A University professor is using a shot technique that uses five times less flu vaccine than traditional techniques.
A small dose of the vaccine is injected into, rather than under, the skin. The intradermal shot differs from the usual shot, which is given in the muscles.
“It provides better immunity with no side effects,” said Warren Warwick, a professor of pediatrics.
Though he’s not the first professor to use the technique, it’s something he’s been practicing for more than 40 years.
Warwick said he has given the shot to his family, friends and relatives intradermally when the vaccine was for sale, and none of them caught the flu.
But Warwick does not foresee large-scale use of the intradermal method any time soon, he said. The shot has not been widely used because of its complexity, inefficiency and costs, Warwick said.
“The intramuscular’s aim-and-shoot technique is easier to perform,” Warwick said.
The intradermal technique requires 15 minutes of special training. If the shot is given under the skin or improperly, it is useless, he said.
It takes up to one minute to give the intradermal shot, compared with the mere seconds it takes to give the shot intramuscularly.
Compared with the intramuscular technique, it costs more to train individuals to administer the intradermal shot correctly, Warwick said.
The time it takes to administer the shot would hinder servicing the maximum amount of people in the shortest amount of time, he added.
The flu vaccine companies weren’t making enough money off the sale of the vaccine, Warwick said, which is why the supply is so low this year. He said that if people used less of the vaccine, companies would have to charge less and make even less money.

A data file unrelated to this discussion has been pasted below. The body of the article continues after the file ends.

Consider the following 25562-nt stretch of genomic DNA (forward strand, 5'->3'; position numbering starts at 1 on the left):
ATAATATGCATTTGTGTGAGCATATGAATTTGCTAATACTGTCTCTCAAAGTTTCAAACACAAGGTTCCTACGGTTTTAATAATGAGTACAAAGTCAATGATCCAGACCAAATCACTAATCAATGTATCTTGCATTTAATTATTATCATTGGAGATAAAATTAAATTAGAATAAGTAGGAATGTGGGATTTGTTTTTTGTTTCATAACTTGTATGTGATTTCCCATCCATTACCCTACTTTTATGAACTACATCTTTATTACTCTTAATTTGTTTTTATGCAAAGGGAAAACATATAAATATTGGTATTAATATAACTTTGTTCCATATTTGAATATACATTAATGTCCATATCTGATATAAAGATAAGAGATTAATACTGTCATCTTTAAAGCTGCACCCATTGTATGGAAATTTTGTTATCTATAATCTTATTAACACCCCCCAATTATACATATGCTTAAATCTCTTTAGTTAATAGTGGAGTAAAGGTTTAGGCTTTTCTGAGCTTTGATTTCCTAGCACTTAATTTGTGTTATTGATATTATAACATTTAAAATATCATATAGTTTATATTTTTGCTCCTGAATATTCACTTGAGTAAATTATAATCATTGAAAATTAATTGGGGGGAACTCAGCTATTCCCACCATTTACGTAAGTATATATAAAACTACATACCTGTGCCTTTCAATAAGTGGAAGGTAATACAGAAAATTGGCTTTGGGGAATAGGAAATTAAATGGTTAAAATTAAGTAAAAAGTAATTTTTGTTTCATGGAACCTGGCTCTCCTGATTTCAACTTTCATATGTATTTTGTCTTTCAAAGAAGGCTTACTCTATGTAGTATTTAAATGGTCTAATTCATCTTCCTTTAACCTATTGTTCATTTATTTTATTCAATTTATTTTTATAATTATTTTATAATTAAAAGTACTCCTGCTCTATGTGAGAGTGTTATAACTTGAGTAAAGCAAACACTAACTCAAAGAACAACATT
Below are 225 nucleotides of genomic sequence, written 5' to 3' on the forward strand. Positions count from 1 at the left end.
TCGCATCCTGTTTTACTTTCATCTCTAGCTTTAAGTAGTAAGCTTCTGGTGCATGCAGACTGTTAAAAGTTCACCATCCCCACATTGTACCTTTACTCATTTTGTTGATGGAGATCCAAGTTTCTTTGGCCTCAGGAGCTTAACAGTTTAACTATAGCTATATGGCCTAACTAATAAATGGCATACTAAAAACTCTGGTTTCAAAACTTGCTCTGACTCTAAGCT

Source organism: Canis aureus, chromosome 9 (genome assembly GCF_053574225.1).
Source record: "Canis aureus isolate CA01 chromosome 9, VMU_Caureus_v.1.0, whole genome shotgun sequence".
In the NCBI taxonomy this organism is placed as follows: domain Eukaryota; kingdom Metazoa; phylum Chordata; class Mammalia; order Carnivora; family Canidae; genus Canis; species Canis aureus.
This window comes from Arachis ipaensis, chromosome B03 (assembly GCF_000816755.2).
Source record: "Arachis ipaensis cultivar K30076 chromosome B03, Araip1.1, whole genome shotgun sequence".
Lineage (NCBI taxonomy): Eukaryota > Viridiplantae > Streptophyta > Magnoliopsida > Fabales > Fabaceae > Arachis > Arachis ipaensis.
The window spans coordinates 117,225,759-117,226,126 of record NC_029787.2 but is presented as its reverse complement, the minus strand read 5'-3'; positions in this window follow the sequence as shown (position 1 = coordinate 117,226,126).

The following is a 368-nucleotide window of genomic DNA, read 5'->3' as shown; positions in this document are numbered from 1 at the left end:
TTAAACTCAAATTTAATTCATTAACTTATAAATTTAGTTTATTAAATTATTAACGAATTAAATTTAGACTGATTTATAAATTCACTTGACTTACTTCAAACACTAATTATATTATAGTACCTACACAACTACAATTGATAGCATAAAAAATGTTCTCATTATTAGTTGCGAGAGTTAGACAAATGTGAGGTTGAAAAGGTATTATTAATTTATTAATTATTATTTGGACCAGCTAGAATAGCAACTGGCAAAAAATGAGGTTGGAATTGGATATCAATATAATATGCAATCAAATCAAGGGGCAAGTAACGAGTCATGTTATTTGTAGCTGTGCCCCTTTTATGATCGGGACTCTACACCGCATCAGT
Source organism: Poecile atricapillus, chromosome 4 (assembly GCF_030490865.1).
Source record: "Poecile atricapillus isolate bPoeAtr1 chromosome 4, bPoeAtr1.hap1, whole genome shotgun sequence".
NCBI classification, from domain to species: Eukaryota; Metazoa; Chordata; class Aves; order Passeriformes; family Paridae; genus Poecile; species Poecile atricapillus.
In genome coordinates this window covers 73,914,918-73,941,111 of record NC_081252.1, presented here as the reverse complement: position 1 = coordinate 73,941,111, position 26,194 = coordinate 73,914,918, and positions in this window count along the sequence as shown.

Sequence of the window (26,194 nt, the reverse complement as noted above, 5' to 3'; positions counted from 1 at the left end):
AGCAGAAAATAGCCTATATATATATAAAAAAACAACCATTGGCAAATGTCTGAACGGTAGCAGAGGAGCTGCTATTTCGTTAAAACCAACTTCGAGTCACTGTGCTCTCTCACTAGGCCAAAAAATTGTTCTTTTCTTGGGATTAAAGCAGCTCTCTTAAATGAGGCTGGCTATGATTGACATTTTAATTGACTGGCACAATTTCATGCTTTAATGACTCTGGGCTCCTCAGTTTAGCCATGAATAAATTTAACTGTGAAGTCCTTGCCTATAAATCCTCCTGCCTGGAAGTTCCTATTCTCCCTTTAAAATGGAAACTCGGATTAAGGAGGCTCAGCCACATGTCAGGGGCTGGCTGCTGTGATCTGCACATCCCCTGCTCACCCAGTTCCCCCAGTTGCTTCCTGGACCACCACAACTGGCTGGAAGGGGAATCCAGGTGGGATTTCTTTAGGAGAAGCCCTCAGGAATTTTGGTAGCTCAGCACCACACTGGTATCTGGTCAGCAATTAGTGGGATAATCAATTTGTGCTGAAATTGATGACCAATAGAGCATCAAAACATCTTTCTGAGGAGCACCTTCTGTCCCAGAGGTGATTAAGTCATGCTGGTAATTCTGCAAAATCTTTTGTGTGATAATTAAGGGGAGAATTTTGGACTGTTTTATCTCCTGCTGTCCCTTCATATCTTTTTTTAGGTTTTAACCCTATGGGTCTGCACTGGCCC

However, there is a big trade- off, Warwick said. The intradermal shot uses five to 10 times more energy, but serves five to 10 times more patients.
“In times of shortage, the intradermal technique should be considered to protect larger populations and prevent or control an epidemic,” Warwick said.
He said his practice of this technique has recently dwindled, but he still performs the technique for patients who won’t take the shot intramuscularly because of bad experiences.
“These patients would rather run the risk of getting the flu over getting sick from the shot,” he said.
Sarah Linder-Stenzel, a third-year pharmacy doctoral student, said that drug companies would make little money off Warwick’s technique because it uses less vaccine – and they already have trouble making money on the drug.
The intradermal technique is not widely known because the Food and Drug Administration has not approved it, said Brooke Luedtke, a third-year student getting her doctorate in the School of Pharmacy.
“It’s great to know the fact that there are alternative options to make sure everyone that wants and needs vaccines can get one,” she said.